Grief Resources for Children - Explaining Death to Children

Empowering children to deal healthily with loss and grief is the purpose of grief resources for children.

As much as moms and dads like to protect their dear ones from the sometimes harsh realities of life, the fact remains that death, grief and loss are regular occurrences in kid's lives.

In fact, one of the most given things about life is that we all are almost always dealing with some form of loss.

Loss occurs in many ways:

  1. We lose a tooth as a kid, and wonder will a new one grow in its place.
  2. Our best friend, one whom we could say anything to, moves to another school district and we wonder who will ever fill that empty spot in our hearts.
  3. Rufus, the stray mutt who wandered into our backyard one day, with no collar, and became our best 4 legged friend, who jumped all over us each day when we returned from school, one day doesn't show up and we wonder.
  4. Our favorite TV show goes off the air and we wonder what happened to our favorite buddies.
  5. Grandma stops calling on the phone, and when she doesn't appear for Thanksgiving dinner, we wonder what happened to her.

All of the above are losses, all cause grief in our little hearts, which need help in understanding. Grief resources for children such as childrens books on death assist us through the painful process of coming to be more accepting than we are when we first must deal with loss.

Life teaches us that we have no choice in many areas of life. In other words, as much as we would prefer not to have to be explaining death to children and helping children cope with death, we must or we'll be in denial.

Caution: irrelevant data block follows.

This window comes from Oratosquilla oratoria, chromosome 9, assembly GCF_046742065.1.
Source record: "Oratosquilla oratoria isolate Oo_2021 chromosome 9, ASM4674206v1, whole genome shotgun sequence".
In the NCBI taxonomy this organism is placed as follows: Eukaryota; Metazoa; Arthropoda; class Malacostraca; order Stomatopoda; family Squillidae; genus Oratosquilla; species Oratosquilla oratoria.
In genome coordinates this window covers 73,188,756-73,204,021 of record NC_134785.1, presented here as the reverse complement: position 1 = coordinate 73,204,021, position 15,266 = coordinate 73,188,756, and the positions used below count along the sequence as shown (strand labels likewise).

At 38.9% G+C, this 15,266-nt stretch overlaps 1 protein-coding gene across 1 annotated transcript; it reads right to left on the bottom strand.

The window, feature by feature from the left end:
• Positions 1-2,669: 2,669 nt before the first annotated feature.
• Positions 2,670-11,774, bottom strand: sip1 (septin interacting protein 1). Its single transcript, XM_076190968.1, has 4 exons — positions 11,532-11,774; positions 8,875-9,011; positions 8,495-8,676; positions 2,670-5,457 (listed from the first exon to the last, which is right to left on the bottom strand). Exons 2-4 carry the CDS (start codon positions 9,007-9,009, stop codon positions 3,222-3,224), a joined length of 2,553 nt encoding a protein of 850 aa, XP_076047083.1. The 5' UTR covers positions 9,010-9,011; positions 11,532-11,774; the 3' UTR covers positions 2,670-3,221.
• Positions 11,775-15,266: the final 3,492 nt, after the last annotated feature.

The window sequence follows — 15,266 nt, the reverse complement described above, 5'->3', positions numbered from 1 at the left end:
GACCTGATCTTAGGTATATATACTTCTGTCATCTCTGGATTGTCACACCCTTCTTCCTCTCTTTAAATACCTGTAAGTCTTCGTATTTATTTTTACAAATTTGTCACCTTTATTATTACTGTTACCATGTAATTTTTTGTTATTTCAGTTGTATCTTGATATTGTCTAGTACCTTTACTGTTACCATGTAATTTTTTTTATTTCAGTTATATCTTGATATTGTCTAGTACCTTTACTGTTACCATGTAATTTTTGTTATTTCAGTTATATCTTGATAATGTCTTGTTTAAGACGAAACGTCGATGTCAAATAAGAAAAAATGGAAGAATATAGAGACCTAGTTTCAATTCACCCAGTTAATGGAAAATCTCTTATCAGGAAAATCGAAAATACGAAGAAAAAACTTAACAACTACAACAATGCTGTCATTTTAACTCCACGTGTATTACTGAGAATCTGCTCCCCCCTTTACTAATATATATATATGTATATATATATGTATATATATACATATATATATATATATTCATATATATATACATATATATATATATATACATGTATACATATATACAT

Here is a grief resource for children who have lost a parent.

Talking to children about death, explaining death to children, helping children through their grief and helping children cope with death are very sensitive areas, difficult ones for any person to do.

The American Academy of Child & Adolescent Psychiatry says this about how children of different ages react to death.

The younger the child, the more attention must be given to the child. Younger children look at life entirely different than older children, as kids still retain magical thinking.

The above-link has free downloads for families dealing with grief and loss in children as well. It's an excellent site for grief resources for children.

Let's look more deeply into...

Grief and Children

Everywhere you look, you'll find reports on children

  • being abused by parents, the clergy, even school personnel,
  • forced to work instead of going to school,
  • who are homeless,
  • who are starving,
  • who lose a parent and must go into foster care.

It seems the plight of children has never been so gruesome. How can a person handle all the negativity that exists in the world and still remain a contented camper?

I'm no expert on grief and children. I do know, though, that I lost my dad through a divorce when I was 4 years old.

That was an emotionally devastating change in life circumstances that unconsciously propelled me into becoming the King of Self-Destruction until I reached 39 years old and began healing emotionally.

It's crucial to help the children in your own personal world by giving them opportunities to deal with whatever loss and grief they may suffer.

Know it for certain, they feel to the core of their being the loss. You as parent or guardian, older brother or sister, aunt or uncle, or family friend can always lend a listening, caring ear.

Don't hesitate to ask for professional help if you feel incapable of dealing with your child's grief alone.

The following link provides outstanding grief resources , including

  1. grief children support,
  2. grief counselling for children,
  3. grief lessons for children,
  4. grief resources for children,
  5. helping children cope with grief and
  6. stages of grief in children
with special emphasis for teachers and parents on what to say and do during the times when dealing with grief and loss in children.

For more grief resources for children childrens books on death can be a help.

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The information found on Grief Resources for Children is the property of Childrens Educational Books.

Kindly treat us as you would family and friends. Thank you. Gratefully, Harvey